Is this the moment e-sports comes of age?
It is a deal that could mark the moment e-sports enters the big league. The US owners of a famous basketball franchise and investors in Premier League club Crystal Palace have snapped up two of the leading e-sports teams.
The Philadelphia 76ers have acquired Team Dignitas and Apex, and will merge them into what the NBA franchise hopes will prove to be a new powerhouse in the booming, yet still commercially undeveloped, e-sports industry.
Josh Harris and David Blitzer, already owners of the 76ers and an ice hockey franchise, bought a substantial stake in Crystal Palace last November. This deal will be on a much smaller scale but it seems the pair have big plans.
"The e-sports industry is primed for incredible growth," says Harris. "And we are thrilled to become an owner of such a storied franchise as Team Dignitas."
The owner and manager of Team Dignitas, Michael 'Odee' O'Dell, will stay on to run the combined operation, which will include Apex's very successful League of Legends team.
For O'Dell, this is an extraordinary moment. When I visited him two years ago at his modest home in Surrey, I described him as a combination of Sir Alex Ferguson and Roman Abramovich. But the glorified shed from which he ran Team Dignitas, and more than 50 professional players around the world, was hardly Old Trafford or the Bernabeu.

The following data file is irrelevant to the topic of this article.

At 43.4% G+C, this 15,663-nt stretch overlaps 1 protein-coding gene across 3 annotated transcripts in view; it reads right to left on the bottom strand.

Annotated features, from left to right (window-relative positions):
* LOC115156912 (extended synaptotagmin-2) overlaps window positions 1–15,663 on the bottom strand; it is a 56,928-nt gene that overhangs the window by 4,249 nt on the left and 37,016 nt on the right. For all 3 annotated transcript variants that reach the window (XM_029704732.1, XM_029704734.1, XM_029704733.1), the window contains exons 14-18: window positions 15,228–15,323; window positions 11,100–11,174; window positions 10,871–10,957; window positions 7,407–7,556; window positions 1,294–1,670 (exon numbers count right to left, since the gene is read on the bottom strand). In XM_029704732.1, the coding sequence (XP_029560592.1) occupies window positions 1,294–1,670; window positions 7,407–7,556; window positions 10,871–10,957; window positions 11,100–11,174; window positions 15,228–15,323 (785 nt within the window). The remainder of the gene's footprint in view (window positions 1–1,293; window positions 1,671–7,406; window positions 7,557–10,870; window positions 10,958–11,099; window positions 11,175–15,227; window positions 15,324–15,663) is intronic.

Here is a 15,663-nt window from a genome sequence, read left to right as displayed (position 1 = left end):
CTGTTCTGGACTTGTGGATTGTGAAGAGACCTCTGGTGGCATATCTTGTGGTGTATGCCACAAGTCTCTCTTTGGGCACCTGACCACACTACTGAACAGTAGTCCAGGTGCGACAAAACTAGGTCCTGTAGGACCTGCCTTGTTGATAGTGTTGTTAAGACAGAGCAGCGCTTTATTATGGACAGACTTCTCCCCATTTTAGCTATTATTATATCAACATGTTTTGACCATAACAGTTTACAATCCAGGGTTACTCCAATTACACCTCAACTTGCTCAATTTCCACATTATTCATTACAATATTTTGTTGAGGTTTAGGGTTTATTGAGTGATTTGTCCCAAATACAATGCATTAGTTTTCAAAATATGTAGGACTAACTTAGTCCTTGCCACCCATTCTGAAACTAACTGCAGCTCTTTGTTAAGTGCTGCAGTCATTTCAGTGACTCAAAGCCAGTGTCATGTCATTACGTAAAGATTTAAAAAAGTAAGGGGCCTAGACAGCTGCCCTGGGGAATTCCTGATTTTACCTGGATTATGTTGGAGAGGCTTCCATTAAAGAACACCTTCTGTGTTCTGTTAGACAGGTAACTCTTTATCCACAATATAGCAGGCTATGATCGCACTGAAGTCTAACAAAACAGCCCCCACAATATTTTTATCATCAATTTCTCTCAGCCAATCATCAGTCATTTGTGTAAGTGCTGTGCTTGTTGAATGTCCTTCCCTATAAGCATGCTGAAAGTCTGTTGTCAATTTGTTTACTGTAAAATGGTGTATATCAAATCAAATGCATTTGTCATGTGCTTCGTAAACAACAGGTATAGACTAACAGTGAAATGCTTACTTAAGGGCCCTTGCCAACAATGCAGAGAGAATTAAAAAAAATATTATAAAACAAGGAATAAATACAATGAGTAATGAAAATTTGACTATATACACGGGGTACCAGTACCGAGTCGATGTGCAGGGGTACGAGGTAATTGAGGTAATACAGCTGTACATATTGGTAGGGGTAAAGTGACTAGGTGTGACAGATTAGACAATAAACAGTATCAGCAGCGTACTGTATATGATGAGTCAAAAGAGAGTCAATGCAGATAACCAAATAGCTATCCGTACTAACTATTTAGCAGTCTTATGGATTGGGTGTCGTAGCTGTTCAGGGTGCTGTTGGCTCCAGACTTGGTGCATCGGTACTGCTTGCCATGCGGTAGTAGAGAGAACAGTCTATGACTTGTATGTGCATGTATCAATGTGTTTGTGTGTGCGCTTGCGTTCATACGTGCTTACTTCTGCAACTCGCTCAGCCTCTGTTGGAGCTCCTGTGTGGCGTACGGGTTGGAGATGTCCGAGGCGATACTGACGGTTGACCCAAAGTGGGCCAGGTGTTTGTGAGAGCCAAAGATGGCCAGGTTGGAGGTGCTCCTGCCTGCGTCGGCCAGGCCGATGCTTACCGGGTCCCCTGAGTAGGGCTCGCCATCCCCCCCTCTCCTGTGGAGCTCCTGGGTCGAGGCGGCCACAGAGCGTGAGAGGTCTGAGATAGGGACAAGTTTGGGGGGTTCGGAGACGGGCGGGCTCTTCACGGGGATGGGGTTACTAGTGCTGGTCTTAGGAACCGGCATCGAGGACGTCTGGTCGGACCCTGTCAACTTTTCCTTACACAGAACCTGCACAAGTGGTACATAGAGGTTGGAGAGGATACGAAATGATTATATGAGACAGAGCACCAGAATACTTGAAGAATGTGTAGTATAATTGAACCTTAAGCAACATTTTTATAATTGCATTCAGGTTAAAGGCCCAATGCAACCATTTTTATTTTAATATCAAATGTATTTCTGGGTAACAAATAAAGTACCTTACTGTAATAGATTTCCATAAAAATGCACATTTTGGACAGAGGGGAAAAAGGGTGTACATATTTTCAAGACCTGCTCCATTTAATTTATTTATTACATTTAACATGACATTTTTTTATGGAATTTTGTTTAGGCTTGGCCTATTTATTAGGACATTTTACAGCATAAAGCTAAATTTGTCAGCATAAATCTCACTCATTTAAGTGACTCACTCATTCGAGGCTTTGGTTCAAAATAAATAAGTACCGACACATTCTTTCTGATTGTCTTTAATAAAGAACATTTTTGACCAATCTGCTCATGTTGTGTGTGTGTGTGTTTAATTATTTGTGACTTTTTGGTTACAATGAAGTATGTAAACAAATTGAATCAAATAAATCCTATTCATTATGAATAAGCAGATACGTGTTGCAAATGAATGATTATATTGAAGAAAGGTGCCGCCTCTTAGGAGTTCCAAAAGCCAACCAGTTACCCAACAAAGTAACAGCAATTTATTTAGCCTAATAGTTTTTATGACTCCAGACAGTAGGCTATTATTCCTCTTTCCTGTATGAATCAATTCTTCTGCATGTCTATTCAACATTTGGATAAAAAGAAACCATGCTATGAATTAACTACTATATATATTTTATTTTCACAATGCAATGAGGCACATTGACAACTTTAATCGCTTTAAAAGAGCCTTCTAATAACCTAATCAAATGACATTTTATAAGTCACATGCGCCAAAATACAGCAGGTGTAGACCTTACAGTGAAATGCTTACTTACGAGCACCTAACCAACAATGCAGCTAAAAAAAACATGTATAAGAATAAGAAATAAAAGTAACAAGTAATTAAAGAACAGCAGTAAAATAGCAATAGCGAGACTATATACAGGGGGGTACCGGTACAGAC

While some of his players were already racking up big sums from advertising on their Twitch channels, this is still a very young industry struggling to find a business model.
Now he will have the resources of a major professional sports organisation behind him.
When we spoke on the line to Philadelphia, he was excited about what that could mean: "They have got sports psychologists, they have got nutritionists, that's the next level that I wanted to get to."
Last month I reported on the Premier League clubs which are signing up professional e-sports players, but what West Ham and Manchester City have done looks like cautiously dipping a toe in the water, while the Philadelphia 76ers are plunging right into it.
I put it to the 76ers' chief executive Scott O'Neil that e-sports might have a huge audience, but making money from them was going to prove a challenge. However, he saw that as an opportunity.
"The average American sports fan spends $77 (£59.30) a year on their fan activities, but with e-sports fans it's under a dollar," he explained.
He insisted that growing revenues would come not just from advertising but from merchandising. He said the demographic of e-sports - "75% male, 18 to 34, highly engaged but not [listening to or] watching traditional radio and TV" - was just the kind of audience with which many advertisers were desperate to engage.
The whole world of people watching other people playing video games is a mystery to most people over 30 - which includes just about everyone in the marketing industries.
But Amazon, which bought the game streaming site Twitch two years ago for $1bn (£771m), was among the first to bet on this becoming a big business and Harris and Blitzer's move marks another milestone in the growth of e-sports.
Now we can expect other traditional sports businesses to start wondering whether they too need to understand what is that makes watching League of Legends more compelling to millions than Middlesbrough v Burnley.